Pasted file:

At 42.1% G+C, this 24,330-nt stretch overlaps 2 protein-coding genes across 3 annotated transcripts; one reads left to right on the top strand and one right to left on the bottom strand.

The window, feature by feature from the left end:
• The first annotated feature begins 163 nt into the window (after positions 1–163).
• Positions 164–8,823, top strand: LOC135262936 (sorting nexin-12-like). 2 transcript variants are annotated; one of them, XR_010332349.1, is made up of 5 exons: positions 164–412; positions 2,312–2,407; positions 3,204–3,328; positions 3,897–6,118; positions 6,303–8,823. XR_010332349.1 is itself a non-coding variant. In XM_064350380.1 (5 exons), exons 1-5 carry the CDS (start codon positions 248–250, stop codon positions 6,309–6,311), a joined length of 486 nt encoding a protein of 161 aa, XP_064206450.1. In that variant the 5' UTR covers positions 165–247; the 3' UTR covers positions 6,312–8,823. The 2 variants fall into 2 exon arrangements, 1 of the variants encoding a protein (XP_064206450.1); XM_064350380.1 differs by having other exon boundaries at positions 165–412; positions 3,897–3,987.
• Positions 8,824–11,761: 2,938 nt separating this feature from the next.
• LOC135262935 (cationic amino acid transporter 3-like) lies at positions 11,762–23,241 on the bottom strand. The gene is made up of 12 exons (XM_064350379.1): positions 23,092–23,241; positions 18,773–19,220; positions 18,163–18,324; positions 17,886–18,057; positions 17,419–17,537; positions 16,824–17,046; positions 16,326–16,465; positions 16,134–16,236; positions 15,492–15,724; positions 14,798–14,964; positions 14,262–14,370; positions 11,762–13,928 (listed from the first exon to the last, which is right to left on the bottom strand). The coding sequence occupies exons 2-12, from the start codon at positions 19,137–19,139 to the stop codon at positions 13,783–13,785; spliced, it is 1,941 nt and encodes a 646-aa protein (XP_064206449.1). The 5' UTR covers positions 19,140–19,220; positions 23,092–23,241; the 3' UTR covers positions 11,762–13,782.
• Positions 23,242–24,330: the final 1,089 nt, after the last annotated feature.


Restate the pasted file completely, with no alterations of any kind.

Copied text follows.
At 42.1% G+C, this 24,330-nt stretch overlaps 2 protein-coding genes across 3 annotated transcripts; one reads left to right on the top strand and one right to left on the bottom strand.

The window, feature by feature from the left end:
• The first annotated feature begins 163 nt into the window (after positions 1–163).
• Positions 164–8,823, top strand: LOC135262936 (sorting nexin-12-like). 2 transcript variants are annotated; one of them, XR_010332349.1, is made up of 5 exons: positions 164–412; positions 2,312–2,407; positions 3,204–3,328; positions 3,897–6,118; positions 6,303–8,823. XR_010332349.1 is itself a non-coding variant. In XM_064350380.1 (5 exons), exons 1-5 carry the CDS (start codon positions 248–250, stop codon positions 6,309–6,311), a joined length of 486 nt encoding a protein of 161 aa, XP_064206450.1. In that variant the 5' UTR covers positions 165–247; the 3' UTR covers positions 6,312–8,823. The 2 variants fall into 2 exon arrangements, 1 of the variants encoding a protein (XP_064206450.1); XM_064350380.1 differs by having other exon boundaries at positions 165–412; positions 3,897–3,987.
• Positions 8,824–11,761: 2,938 nt separating this feature from the next.
• LOC135262935 (cationic amino acid transporter 3-like) lies at positions 11,762–23,241 on the bottom strand. The gene is made up of 12 exons (XM_064350379.1): positions 23,092–23,241; positions 18,773–19,220; positions 18,163–18,324; positions 17,886–18,057; positions 17,419–17,537; positions 16,824–17,046; positions 16,326–16,465; positions 16,134–16,236; positions 15,492–15,724; positions 14,798–14,964; positions 14,262–14,370; positions 11,762–13,928 (listed from the first exon to the last, which is right to left on the bottom strand). The coding sequence occupies exons 2-12, from the start codon at positions 19,137–19,139 to the stop codon at positions 13,783–13,785; spliced, it is 1,941 nt and encodes a 646-aa protein (XP_064206449.1). The 5' UTR covers positions 19,140–19,220; positions 23,092–23,241; the 3' UTR covers positions 11,762–13,782.
• Positions 23,242–24,330: the final 1,089 nt, after the last annotated feature.